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Rollo-Carlson v. United States

United States District Court, D. Minnesota

March 18, 2019

Cynthia Rollo-Carlson, as trustee for Jeremiah Flackus-Carlson, deceased, Plaintiff,
United States of America, Defendant.

          Brian Lewis, Francis White Law, Woodbury, MN, for plaintiff Cynthia Rollo-Carlson.

          Ana Voss, Erica MacDonald, United States Attorney's Office, Minneapolis, MN, for defendant the United States of America.


          Eric C. Tostrud United States District Court.

         Jeremiah Flackus-Carlson (“Jeremiah”), a veteran of the United States Army, died from an opiate overdose in October 2015. In this case, Jeremiah's mother, Plaintiff Cynthia Rollo-Carlson (“Cynthia”), asserts a claim under the Federal Tort Claims Act (“FTCA”) alleging that Jeremiah's death resulted from negligent psychiatric care provided by the Department of Veterans Affairs (“the VA”) through the VA Health Care System in St. Cloud, Minnesota. The Government seeks dismissal for lack of subject-matter jurisdiction because, it says, evidence of Cynthia's authority to act as trustee for the claim was not administratively presented to the VA as required by the FTCA. The requirement to present this evidence is jurisdictional, Mader v. United States, 654 F.3d 794 (8th Cir. 2011) (en banc), and because it was not met in this case, the Government's motion must be granted.


         The FTCA is “a limited waiver of the United States's sovereign immunity” that allows “persons injured by federal-employee tortfeasors to sue the United States for damages in federal district court.” Mader v. United States, 654 F.3d 794, 797 (8th Cir. 2011) (en banc) (citing Molzof ex rel. Molzof v. United States, 502 U.S. 301, 304 (1992)). Federal courts have exclusive jurisdiction over claims for “death caused by the negligent or wrongful act or omission” of federal employees “where the United States, if a private person, would be liable to the claimant in accordance with the law of the place where the act or omission occurred.” 28 U.S.C. § 1346(b)(1); see Id. § 2674. Here, the parties agree that “the law of the place where the act or omission occurred” is Minnesota's wrongful-death statute, Minn. Stat. § 573.02.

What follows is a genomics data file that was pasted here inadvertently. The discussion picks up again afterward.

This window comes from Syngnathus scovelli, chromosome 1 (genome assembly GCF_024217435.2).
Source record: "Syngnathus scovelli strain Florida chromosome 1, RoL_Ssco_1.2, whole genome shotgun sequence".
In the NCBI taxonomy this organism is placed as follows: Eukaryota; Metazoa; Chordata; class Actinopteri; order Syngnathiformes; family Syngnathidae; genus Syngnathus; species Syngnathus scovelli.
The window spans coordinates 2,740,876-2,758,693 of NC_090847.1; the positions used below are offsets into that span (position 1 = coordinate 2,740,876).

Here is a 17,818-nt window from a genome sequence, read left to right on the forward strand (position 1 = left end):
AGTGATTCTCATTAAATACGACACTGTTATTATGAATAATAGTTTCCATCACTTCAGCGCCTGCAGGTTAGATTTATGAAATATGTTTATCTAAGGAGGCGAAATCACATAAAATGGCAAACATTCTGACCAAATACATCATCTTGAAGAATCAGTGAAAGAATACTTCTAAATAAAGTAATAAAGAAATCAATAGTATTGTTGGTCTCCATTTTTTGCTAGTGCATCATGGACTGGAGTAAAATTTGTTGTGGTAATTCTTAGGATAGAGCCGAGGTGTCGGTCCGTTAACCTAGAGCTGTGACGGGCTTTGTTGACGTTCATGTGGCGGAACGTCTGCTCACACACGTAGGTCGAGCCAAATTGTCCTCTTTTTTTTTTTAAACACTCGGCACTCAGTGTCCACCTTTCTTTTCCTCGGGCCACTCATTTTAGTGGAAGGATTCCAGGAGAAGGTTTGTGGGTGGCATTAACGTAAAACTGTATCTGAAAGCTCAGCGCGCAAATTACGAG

Though the FTCA incorporates state law to determine the Government's liability, federal law governs the federal courts' adjudicatory capacity over such claims. See Goodman v. United States, 2 F.3d 291, 292 (8th Cir. 1993) (“In this FTCA case, we are, of course, bound to apply the law of the state in which the acts complained of occurred.” (citation omitted)); Mader, 654 F.3d at 797 (discussing “the FTCA's liability and jurisdiction-conferring language” that gives federal courts exclusive jurisdiction). On that front, the FTCA requires “complete exhaustion of [administrative] remedies before invocation of the judicial process.” McNeil v. United States, 508 U.S. 106, 112 (1993). An FTCA lawsuit “shall not be instituted . . . unless the claimant shall have first presented the claim to the appropriate Federal agency and his claim shall have been finally denied by the agency in writing” or the agency shall have failed “to make final disposition of a claim within six months after it is filed.” 28 U.S.C. § 2675(a). The FTCA itself does not identify explicitly what particular information must be submitted to satisfy the presentment requirement of 28 U.S.C. § 2675(a). See Mader, 654 F.3d at 798. A regulation promulgated by the Attorney General under authority of the FTCA provides guidance. Id. (citing 28 C.F.R. § 14.2). The regulation identifies three components of presentment: (1) “an executed Standard Form 95 or other written notification of an incident”; (2) “a claim for money damages in a sum certain”; and (3) “the title or legal capacity of the person signing . . . accompanied by evidence of his authority to present a claim on behalf of the claimant as agent, executor, administrator, parent, guardian, or other representative.” 28 C.F.R § 14.2(a).